• Dismiss for lack of probable cause, petitioner’s failure to file timely, petitioner’s failure to cooperate with ONLR, or petitioner’s failure to accept an approved settlement (and issue Right to Sue) or

    • Issue a probable cause determination, triggering conciliation, and issuance of Right to Sue if conciliation fails or

    • Certify it will be unable to complete the steps in 180 days and therefore issue a Right to Sue

Monitoring & Enforcement: The NNLC

  • After receiving Right to Sue or expiration of 180 days after Charge was filed:

    • Employee may file written complaint with the Navajo Nation Labor Commission (NNLC)

    • Complaint must be filed within 360 days after charge was filed with ONLR

    • Allegations asserted in ONLR Charge define the scope of the allegations in the NNLC Complaint

Monitoring & Enforcement: The NNLC, cont’d

  • NNLC is required to schedule a hearing within 60 days of the filing of complaint

  • Parties have the right to:

    • Legal counsel

    • Present witnesses

    • Cross-examine witnesses

  • Employer has the burden of proof to show by a preponderance of the evidence that it complied with the NPEA. Manygoats v. Cameron Trading Post.

Remedies & Relief

  • Remedial relief, including directed hiring, reinstatement, displacement of non-Navajo employees, back-pay (up to two years prior to filing of Charge), front-pay, injunctive relief, action to cure violation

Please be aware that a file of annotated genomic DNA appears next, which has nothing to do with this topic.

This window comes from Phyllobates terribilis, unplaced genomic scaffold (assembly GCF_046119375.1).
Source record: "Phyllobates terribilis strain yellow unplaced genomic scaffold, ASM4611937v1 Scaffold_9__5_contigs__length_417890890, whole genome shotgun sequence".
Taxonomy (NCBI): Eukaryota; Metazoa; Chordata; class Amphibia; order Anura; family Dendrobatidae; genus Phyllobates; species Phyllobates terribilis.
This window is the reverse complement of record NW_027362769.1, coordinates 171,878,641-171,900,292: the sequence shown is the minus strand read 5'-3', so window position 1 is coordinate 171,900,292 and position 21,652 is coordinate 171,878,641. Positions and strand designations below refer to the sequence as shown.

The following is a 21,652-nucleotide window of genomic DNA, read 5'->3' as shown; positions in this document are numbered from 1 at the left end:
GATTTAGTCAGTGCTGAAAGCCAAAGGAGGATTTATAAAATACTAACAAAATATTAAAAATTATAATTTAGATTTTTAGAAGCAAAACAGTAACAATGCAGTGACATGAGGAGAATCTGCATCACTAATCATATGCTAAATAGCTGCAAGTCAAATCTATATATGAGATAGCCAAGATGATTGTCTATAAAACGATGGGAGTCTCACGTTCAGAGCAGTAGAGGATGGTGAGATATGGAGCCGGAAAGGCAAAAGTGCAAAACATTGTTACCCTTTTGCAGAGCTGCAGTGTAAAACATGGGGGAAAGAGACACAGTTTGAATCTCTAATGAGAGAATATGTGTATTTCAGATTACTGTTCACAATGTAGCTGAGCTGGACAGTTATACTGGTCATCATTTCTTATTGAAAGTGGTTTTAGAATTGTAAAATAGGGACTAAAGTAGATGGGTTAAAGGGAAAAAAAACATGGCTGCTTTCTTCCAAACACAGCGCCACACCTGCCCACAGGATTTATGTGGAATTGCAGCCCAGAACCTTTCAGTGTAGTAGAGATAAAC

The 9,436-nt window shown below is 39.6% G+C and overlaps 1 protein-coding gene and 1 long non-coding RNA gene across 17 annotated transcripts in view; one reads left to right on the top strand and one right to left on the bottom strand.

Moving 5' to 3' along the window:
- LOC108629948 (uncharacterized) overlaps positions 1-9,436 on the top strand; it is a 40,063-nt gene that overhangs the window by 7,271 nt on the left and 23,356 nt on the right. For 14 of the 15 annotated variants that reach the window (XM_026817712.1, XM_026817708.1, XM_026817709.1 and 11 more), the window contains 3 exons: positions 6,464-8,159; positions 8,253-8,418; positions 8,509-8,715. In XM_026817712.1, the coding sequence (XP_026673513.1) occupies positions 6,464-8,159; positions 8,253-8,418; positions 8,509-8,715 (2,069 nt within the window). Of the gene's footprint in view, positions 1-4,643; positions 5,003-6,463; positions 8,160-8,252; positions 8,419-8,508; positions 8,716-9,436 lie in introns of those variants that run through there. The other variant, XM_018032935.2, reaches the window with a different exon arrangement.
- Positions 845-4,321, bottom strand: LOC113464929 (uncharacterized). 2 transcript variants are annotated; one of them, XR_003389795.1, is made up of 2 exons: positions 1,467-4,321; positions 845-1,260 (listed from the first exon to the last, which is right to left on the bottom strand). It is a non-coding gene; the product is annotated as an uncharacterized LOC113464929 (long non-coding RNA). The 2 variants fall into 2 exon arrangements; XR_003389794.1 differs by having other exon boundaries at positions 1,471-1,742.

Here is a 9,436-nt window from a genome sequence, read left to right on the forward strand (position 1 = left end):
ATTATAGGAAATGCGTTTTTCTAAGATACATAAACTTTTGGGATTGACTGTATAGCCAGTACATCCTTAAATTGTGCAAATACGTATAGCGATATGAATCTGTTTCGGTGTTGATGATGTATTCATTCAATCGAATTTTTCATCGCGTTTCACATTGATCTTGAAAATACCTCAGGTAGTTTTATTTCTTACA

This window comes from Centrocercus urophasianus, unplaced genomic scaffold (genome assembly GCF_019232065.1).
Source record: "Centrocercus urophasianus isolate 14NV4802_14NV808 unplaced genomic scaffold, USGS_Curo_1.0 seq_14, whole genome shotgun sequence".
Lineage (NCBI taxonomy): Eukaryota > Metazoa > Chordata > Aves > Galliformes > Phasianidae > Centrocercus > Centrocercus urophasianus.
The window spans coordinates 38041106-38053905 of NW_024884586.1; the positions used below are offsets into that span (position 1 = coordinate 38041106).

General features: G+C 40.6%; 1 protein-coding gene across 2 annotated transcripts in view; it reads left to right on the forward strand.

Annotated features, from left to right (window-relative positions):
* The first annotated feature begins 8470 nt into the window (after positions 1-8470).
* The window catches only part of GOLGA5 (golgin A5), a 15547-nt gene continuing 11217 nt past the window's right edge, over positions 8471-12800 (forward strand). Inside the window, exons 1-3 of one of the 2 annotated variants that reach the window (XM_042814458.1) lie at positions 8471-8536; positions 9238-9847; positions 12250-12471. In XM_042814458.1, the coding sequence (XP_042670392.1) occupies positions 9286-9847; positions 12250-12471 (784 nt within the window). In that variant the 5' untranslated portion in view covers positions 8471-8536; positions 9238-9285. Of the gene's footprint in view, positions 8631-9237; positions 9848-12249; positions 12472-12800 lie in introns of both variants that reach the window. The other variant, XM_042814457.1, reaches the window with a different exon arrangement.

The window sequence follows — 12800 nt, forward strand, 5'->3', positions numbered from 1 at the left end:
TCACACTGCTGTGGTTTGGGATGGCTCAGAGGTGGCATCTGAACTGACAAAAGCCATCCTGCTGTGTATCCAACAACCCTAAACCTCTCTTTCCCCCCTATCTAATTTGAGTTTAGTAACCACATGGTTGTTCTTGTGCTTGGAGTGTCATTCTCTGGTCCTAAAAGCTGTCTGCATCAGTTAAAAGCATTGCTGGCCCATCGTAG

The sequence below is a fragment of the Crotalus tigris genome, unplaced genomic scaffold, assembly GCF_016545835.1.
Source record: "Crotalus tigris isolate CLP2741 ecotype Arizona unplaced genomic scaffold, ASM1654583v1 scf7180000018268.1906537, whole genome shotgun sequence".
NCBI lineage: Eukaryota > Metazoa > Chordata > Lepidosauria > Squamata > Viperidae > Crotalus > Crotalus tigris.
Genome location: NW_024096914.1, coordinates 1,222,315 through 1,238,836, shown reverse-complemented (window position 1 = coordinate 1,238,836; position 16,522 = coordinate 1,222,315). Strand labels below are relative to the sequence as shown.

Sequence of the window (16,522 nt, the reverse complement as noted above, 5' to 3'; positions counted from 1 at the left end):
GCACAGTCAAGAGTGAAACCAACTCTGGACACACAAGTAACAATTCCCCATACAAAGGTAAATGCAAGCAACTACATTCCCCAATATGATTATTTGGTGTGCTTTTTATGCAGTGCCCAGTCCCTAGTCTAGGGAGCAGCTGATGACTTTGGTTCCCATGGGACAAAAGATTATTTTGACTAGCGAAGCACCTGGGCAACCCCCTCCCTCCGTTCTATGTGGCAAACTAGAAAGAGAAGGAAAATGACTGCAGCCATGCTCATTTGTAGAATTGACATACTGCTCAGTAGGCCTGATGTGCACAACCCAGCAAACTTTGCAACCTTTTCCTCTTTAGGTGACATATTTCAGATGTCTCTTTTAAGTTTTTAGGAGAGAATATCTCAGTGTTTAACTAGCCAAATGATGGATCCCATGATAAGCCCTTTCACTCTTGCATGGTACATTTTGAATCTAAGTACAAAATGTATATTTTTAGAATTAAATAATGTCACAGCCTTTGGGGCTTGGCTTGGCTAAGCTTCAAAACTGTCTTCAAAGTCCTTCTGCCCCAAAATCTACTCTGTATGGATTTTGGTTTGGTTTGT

• If NNLC finds the violation intentional, it may impose civil fines as a remedial order; cannot be punitive and must be proportionate to the other relief granted

  • Attorneys fees if employer’s position was not substantially justified

Remedies & Relief, cont’d

  • Emotional distress is not a separate claim under the NPEA

  • Some types of emotional distress damages may be permitted if the NPEA violation caused the distress, damages are necessary to cure the violation (or are remedial in nature), and the amount of damages is reasonably tied to efforts to treat the distress

    • “Remedial, with a goal to cure” the NPEA violation

  • No tort-like damages; must be remedial

Remedies & Relief, cont’d

  • Bee K’endzisdlii’

    • Requires the NNLC to hold the Employer and the Employee accountable for their actions when crafting remedies to restore the relationship, including Peacemaking (if both parties are willing)

Enforcement & Appeals of NNLC Decisions

  • NNLC’s decisions may be enforced bythe District Courts of the Navajo Nation

  • Appeals

    • Any party can appeal a NNLC decision directly to the Navajo Nation Supreme Court

    • Must file a written appeal within 10 days after receipt of NNLC’s decision

Navajo Common Law (NCL)(credit: Justice Raymond Austin)